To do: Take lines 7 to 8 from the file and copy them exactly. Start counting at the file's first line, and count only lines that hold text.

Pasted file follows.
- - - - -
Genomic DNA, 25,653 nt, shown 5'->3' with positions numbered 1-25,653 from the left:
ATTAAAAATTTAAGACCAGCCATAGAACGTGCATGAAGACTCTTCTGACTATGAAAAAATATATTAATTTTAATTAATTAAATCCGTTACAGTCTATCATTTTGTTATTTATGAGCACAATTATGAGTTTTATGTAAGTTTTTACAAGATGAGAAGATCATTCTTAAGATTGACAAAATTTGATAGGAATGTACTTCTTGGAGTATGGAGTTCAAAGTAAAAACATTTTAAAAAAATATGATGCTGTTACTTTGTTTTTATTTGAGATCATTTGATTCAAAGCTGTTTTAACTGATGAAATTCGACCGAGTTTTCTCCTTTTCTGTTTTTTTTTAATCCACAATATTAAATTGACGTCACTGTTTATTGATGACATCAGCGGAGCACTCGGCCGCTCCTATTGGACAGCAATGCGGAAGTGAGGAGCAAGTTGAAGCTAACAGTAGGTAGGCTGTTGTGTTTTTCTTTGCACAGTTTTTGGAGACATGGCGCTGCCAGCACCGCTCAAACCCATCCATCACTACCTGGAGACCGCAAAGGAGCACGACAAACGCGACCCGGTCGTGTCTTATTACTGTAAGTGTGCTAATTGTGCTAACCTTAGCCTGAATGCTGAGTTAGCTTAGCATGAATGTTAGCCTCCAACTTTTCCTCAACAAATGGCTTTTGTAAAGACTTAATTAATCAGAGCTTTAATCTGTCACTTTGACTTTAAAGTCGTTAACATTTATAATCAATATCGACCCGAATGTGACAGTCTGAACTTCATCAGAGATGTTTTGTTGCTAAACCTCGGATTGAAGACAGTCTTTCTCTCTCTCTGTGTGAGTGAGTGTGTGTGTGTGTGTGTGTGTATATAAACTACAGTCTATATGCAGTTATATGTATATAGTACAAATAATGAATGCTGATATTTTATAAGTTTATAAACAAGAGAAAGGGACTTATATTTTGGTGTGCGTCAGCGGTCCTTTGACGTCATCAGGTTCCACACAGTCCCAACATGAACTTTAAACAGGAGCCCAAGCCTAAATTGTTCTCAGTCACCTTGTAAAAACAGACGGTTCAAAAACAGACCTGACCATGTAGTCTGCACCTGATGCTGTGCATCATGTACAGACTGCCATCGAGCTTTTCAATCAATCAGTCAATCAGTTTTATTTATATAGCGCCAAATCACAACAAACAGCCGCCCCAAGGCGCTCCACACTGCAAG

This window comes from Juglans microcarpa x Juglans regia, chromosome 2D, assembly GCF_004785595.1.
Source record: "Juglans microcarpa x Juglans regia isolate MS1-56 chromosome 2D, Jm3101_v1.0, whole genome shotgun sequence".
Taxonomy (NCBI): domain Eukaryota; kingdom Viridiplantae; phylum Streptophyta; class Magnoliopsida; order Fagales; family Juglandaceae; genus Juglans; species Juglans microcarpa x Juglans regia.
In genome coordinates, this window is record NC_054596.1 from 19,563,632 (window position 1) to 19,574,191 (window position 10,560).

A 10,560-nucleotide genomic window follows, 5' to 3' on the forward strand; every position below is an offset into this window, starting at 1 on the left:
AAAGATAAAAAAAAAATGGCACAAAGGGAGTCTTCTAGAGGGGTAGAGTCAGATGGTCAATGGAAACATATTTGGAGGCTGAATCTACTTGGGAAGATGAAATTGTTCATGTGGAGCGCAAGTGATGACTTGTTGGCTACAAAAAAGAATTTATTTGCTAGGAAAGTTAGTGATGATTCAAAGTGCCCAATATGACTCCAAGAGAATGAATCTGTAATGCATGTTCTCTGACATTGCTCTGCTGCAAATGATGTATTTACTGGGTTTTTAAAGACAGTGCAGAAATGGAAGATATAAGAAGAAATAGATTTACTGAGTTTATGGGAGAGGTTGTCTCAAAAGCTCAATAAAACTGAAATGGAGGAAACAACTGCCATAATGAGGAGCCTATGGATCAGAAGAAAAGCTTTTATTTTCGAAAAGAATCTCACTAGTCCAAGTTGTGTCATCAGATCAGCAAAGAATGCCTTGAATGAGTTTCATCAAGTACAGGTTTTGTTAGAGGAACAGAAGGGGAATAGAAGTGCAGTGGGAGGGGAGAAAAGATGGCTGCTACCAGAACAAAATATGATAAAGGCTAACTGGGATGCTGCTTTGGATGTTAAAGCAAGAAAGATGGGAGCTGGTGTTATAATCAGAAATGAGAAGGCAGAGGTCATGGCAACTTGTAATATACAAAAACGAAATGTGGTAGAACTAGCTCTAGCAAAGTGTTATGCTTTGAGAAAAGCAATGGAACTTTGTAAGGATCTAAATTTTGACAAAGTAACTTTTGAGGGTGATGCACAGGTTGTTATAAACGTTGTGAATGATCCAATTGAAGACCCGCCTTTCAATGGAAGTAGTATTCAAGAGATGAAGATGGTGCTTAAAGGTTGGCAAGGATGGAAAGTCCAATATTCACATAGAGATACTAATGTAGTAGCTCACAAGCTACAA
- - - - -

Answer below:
A 10,560-nucleotide genomic window follows, 5' to 3' on the forward strand; every position below is an offset into this window, starting at 1 on the left:
AAAGATAAAAAAAAAATGGCACAAAGGGAGTCTTCTAGAGGGGTAGAGTCAGATGGTCAATGGAAACATATTTGGAGGCTGAATCTACTTGGGAAGATGAAATTGTTCATGTGGAGCGCAAGTGATGACTTGTTGGCTACAAAAAAGAATTTATTTGCTAGGAAAGTTAGTGATGATTCAAAGTGCCCAATATGACTCCAAGAGAATGAATCTGTAATGCATGTTCTCTGACATTGCTCTGCTGCAAATGATGTATTTACTGGGTTTTTAAAGACAGTGCAGAAATGGAAGATATAAGAAGAAATAGATTTACTGAGTTTATGGGAGAGGTTGTCTCAAAAGCTCAATAAAACTGAAATGGAGGAAACAACTGCCATAATGAGGAGCCTATGGATCAGAAGAAAAGCTTTTATTTTCGAAAAGAATCTCACTAGTCCAAGTTGTGTCATCAGATCAGCAAAGAATGCCTTGAATGAGTTTCATCAAGTACAGGTTTTGTTAGAGGAACAGAAGGGGAATAGAAGTGCAGTGGGAGGGGAGAAAAGATGGCTGCTACCAGAACAAAATATGATAAAGGCTAACTGGGATGCTGCTTTGGATGTTAAAGCAAGAAAGATGGGAGCTGGTGTTATAATCAGAAATGAGAAGGCAGAGGTCATGGCAACTTGTAATATACAAAAACGAAATGTGGTAGAACTAGCTCTAGCAAAGTGTTATGCTTTGAGAAAAGCAATGGAACTTTGTAAGGATCTAAATTTTGACAAAGTAACTTTTGAGGGTGATGCACAGGTTGTTATAAACGTTGTGAATGATCCAATTGAAGACCCGCCTTTCAATGGAAGTAGTATTCAAGAGATGAAGATGGTGCTTAAAGGTTGGCAAGGATGGAAAGTCCAATATTCACATAGAGATACTAATGTAGTAGCTCACAAGCTACAA